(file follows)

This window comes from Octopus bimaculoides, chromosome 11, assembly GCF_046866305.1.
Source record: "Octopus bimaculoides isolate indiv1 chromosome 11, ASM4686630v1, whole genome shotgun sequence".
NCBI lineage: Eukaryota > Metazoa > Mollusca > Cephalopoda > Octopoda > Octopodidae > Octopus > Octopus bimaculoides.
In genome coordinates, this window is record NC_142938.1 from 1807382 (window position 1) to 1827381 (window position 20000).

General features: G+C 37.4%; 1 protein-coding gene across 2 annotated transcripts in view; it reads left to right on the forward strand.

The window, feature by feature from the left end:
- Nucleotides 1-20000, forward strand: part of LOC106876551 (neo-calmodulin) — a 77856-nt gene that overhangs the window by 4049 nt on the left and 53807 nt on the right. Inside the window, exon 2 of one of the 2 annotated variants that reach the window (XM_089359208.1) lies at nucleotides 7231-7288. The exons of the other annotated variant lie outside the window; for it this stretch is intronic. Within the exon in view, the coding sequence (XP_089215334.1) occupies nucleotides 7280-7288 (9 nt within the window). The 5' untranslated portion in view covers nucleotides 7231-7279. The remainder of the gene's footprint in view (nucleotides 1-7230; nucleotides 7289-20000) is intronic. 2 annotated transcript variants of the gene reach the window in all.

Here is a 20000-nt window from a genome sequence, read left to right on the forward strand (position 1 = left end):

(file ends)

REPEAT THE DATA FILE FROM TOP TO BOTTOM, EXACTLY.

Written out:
This window comes from Octopus bimaculoides, chromosome 11, assembly GCF_046866305.1.
Source record: "Octopus bimaculoides isolate indiv1 chromosome 11, ASM4686630v1, whole genome shotgun sequence".
NCBI lineage: Eukaryota > Metazoa > Mollusca > Cephalopoda > Octopoda > Octopodidae > Octopus > Octopus bimaculoides.
In genome coordinates, this window is record NC_142938.1 from 1807382 (window position 1) to 1827381 (window position 20000).

General features: G+C 37.4%; 1 protein-coding gene across 2 annotated transcripts in view; it reads left to right on the forward strand.

The window, feature by feature from the left end:
- Nucleotides 1-20000, forward strand: part of LOC106876551 (neo-calmodulin) — a 77856-nt gene that overhangs the window by 4049 nt on the left and 53807 nt on the right. Inside the window, exon 2 of one of the 2 annotated variants that reach the window (XM_089359208.1) lies at nucleotides 7231-7288. The exons of the other annotated variant lie outside the window; for it this stretch is intronic. Within the exon in view, the coding sequence (XP_089215334.1) occupies nucleotides 7280-7288 (9 nt within the window). The 5' untranslated portion in view covers nucleotides 7231-7279. The remainder of the gene's footprint in view (nucleotides 1-7230; nucleotides 7289-20000) is intronic. 2 annotated transcript variants of the gene reach the window in all.

Here is a 20000-nt window from a genome sequence, read left to right on the forward strand (position 1 = left end):